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Opening the Door

Discussion of a case involving a violation of the ban precluding an attorney from providing a copy of the forensic report to a client -- and what the subsequent ruling means to family law in New York,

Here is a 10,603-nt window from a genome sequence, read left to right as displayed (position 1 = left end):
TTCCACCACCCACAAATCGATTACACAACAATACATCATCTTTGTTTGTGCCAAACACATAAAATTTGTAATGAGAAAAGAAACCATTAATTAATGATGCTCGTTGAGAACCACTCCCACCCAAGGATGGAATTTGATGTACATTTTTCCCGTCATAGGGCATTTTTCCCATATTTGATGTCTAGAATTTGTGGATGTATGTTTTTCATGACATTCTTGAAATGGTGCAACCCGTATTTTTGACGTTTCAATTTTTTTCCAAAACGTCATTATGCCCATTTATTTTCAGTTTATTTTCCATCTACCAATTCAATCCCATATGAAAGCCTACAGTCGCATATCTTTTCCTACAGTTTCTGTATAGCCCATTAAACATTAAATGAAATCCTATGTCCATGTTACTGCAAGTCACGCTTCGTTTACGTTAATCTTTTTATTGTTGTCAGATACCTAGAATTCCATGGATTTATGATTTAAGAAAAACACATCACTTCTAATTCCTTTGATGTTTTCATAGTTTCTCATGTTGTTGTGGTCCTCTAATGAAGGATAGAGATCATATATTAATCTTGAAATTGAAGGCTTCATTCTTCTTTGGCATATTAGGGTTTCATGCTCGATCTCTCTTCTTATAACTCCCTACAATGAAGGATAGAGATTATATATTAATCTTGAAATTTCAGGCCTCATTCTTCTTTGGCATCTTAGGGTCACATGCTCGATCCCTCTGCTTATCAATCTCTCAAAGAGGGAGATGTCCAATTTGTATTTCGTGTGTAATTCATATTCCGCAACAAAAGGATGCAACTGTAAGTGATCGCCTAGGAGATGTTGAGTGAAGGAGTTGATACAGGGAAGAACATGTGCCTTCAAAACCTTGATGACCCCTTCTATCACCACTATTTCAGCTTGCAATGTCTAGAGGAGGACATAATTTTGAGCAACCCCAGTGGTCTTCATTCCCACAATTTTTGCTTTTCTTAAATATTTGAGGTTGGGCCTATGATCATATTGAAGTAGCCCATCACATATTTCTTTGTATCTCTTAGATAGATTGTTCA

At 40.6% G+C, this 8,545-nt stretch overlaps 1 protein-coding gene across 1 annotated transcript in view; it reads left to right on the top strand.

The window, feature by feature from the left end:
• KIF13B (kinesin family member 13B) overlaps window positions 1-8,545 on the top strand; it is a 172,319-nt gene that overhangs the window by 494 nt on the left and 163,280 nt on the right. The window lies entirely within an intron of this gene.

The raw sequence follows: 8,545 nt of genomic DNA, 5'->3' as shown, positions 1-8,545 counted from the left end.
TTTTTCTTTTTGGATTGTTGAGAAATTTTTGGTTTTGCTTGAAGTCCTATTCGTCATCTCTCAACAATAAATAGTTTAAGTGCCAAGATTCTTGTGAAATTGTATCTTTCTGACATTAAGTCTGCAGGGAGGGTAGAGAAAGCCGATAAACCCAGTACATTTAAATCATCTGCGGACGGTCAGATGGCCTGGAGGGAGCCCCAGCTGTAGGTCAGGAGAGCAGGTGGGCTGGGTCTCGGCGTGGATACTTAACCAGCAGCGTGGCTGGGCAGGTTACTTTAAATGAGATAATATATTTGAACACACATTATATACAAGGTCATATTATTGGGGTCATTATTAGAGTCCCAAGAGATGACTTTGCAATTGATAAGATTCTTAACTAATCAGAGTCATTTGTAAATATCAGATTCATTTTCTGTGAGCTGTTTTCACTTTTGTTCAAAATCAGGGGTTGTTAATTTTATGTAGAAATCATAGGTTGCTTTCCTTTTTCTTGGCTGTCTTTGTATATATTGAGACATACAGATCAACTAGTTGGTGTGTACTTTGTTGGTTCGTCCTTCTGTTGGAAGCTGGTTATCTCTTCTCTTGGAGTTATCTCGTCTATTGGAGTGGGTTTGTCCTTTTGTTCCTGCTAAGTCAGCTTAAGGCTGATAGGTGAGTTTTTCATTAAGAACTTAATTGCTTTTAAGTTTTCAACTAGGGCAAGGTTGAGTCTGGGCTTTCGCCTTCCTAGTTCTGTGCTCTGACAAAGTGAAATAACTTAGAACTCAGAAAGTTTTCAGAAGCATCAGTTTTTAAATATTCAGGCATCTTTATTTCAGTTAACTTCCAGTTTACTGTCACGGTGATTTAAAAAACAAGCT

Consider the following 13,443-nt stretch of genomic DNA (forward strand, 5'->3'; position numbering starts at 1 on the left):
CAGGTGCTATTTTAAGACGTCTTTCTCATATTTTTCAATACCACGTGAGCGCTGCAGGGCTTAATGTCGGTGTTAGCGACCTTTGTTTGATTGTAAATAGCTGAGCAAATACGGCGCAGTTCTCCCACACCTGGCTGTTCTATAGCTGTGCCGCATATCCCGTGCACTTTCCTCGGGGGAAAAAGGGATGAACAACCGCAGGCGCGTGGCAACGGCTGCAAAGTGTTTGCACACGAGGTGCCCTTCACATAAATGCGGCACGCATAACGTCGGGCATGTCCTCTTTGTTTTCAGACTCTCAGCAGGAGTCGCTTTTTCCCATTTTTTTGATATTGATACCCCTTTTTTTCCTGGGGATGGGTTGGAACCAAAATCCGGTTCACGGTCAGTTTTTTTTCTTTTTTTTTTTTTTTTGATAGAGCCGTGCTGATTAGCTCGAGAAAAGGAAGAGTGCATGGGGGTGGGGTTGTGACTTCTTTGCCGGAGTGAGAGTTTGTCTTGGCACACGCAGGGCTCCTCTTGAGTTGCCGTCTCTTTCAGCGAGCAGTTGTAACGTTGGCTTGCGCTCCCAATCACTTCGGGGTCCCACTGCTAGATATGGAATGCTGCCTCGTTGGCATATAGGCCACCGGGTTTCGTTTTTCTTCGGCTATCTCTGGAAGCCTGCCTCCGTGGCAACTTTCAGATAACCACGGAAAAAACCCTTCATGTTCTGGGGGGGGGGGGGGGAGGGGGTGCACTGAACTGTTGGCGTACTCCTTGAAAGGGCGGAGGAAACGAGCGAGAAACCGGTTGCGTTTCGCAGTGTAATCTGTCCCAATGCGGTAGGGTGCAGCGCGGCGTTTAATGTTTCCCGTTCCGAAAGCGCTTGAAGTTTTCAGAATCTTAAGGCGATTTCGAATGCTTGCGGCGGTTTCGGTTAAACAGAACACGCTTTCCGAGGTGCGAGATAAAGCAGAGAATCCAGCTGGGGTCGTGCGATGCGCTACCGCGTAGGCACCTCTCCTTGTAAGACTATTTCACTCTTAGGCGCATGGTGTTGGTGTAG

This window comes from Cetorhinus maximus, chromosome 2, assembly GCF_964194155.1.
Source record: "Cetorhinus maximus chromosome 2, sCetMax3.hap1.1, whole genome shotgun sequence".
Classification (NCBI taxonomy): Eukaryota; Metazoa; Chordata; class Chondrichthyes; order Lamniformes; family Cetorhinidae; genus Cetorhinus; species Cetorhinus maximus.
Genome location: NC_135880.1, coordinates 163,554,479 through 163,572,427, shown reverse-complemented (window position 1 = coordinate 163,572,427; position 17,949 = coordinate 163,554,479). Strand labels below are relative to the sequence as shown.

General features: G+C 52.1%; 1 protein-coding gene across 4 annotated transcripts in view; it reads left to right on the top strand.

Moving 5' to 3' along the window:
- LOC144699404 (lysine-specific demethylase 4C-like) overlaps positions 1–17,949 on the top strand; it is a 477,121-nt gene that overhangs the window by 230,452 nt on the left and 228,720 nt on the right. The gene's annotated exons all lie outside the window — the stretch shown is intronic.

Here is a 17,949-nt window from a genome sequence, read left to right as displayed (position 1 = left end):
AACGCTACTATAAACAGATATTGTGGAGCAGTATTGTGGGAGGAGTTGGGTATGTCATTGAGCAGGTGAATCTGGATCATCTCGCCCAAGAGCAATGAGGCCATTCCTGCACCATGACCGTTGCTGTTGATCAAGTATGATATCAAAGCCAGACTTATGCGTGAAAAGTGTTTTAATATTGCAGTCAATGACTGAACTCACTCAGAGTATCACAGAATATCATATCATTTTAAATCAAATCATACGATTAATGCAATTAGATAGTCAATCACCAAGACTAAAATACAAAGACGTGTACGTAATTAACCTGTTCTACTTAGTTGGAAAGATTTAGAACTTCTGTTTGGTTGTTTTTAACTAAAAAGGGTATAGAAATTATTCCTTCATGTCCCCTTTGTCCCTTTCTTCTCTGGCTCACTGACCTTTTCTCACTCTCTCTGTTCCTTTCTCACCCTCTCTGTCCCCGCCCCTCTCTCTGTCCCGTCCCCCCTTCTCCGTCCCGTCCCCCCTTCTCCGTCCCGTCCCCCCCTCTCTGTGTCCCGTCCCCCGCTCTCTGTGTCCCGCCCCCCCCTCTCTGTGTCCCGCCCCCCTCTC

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This Court ‘ shall, from this day forward, allow the parties themselves to read the [forensic evaluation] report, as well as the raw material. With this one sentence (qualified by conditions designed to prevent substantial prejudice to either party and to preserve the confidentiality of the most sensitive of personal information that provided to a forensic evaluator in a custody matter) the court in J.F.D. v. J.D., 2014 NY Slip Op. 51547 (Sup. Ct., Nassau Cty, 10/17/14), took a singular step forward, effectively announcing a new policy in its IAS Part with respect to custody matters ‘ this, despite the fact that the application prompting this new policy requested relief more narrow than that which was ultimately granted. (Acting Nassau County Supreme Court Justice Jeffrey A. Goodstein recited in his decision that the relief sought by the husband was the release of the raw data and notes of the forensic evaluator so that his retained expert could review them for the purpose of preparing for cross-examination. The husband did not seek release of this underlying information to the parties.)

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